Sometimes, fear itself wins out.

That’s one way of looking at a decision by an Ohio school district to cancel an eighth-grade class trip to Washington. In a letter sent to parents last week, the North Ridgeville City school district said it was calling off a three-day visit to the nation’s capital in the spring because of concerns over possible terrorist attacks and mass shootings.

School officials told parents of the 320 eighth-graders at the beginning of the year that the trip would be canceled “if at any point we felt that the safety of our students and staff may be compromised,” according to the letter sent Nov. 8 by North Ridgeville Academic Center Principal Amy Peck, trip adviser Brittany Cioffoletti and Jim Powell, the school district’s superintendent.

“Sadly, we have reached that point,” the letter continued. “Since our parent meeting, we have mourned with many across the country at the loss of lives in Las Vegas, Manhattan and Texas. [Last week,] a man was arrested near the White House after he made threats to the lives of our capital’s police force. All of these incidents at ‘soft targets’ and public places have led to our difficult decision to cancel this year’s trip . . . As you know, the safety of our students and staff is our main priority, and we feel that the risk of travel to Washington, D.C., is not worth the potential for tragedy.”

Powell, who made the decision, said in an interview Tuesday that officials and teachers believed that Washington was a large target for terrorists and that the safety concerns outweighed the benefits of sending students on the trip.

“As a superintendent, every time we send kids on these kind of trips, I worry about it the whole time they’re gone,” he said. “It’s a lot of responsibility.”

Reaction to the decision to cancel the trip to Washington, which the school’s eighth-graders have made the past five years, has been mixed.

“We had parents who said they were not sending their children on the trip because of concerns for safety. But then there were parents saying that we shouldn’t make that kind of decision because it teaches children to fear the world,” Powell said.

Parents interviewed by WJW-TV in Cleveland embodied that divide.

“Crime happens everywhere — do we keep them home and just home-school everyone?” one parent told the television station. “I understand the metropolitan areas are a bigger target, but I don’t think we can live under a rock and not live our lives.”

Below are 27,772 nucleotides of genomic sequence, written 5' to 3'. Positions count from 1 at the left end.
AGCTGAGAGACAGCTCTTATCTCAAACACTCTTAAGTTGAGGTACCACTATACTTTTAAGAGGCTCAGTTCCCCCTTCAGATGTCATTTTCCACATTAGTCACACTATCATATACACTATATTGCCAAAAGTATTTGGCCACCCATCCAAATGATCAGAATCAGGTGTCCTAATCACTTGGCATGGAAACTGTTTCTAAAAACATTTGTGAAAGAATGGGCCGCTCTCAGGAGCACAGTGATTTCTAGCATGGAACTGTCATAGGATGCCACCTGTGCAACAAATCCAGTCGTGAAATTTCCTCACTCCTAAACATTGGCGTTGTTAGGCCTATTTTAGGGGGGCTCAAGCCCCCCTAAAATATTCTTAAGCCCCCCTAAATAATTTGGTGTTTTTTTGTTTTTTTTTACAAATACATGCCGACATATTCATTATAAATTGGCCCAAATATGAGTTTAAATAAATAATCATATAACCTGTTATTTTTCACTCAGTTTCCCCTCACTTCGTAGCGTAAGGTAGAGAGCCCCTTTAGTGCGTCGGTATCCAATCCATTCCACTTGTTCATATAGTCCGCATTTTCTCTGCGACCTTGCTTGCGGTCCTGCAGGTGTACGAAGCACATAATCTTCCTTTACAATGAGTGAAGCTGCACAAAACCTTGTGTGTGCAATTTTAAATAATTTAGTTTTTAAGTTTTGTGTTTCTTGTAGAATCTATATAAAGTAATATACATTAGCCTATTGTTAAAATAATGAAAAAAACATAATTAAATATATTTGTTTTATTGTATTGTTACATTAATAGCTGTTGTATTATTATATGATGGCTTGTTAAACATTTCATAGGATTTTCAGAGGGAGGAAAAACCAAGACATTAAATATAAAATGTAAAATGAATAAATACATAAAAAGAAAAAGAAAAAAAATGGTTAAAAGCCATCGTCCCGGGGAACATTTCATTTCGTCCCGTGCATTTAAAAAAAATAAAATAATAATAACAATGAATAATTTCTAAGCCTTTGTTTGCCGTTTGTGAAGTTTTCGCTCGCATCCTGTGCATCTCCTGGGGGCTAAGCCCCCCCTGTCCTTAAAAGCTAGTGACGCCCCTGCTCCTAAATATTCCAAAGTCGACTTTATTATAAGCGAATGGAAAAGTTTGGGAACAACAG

But another parent told the station, “I’d be afraid to send my child, too, with all the terrorist things going on.”

Powell said the school is considering a student trip to Columbus, the state capital, or to other nearby locations. The decision to cancel the D.C. trip won’t have financial consequences, because no money had been taken from families and no deposits had been paid, Powell said.

Washington has long been a destination for middle school students who travel with their classes as a rite of civic passage.

“For eighth-graders focusing on government, D.C. is the place to go,” said Jonathan Gamza, the president of eduSTAR Student Tours, a New Jersey company that has been arranging trips for 20 years. “We send thousands of kids there every year from all over the country.”

Gamza added that many student trips to numerous big cities were canceled after the terrorist attacks of Sept. 11, 2001, but relatively few cancellations in recent years.

“From time to time, people get spooked about issues around the world and they will cancel a trip,” he said. “Parents get nervous about their kids, understandably so. But it hasn’t had an impact on my business.”

Fear hasn’t kept visitors away from Washington. Last year, a record 22 million tourists visited — a 3.3 percent increase over 2015 and the seventh consecutive year of climbing numbers, according to Destination DC, the city’s tourism arm.

About 1.1 million students come to the city annually, according to an estimate based on 2008 data, said Danielle Davis, Destination DC’s director of communications.

Kevin Donahue, the District’s deputy mayor for public safety, said he was disappointed that the Ohio school had canceled its trip. He reached out to the North Ridgeville school district in hopes it will reconsider.

“I know what a big deal it is for students to be able to come to D.C. or come to a city with historic significance in this country,” Donahue said in an interview. “As a city, we have a long history of preparing for any threats against the country or the city.”

If the school changes its plans, Donahue, the father of two middle schoolers, said he will invite the North Ridgeville students to visit his office and “learn more about how the local government in D.C. helps keep visitors and residents safe.”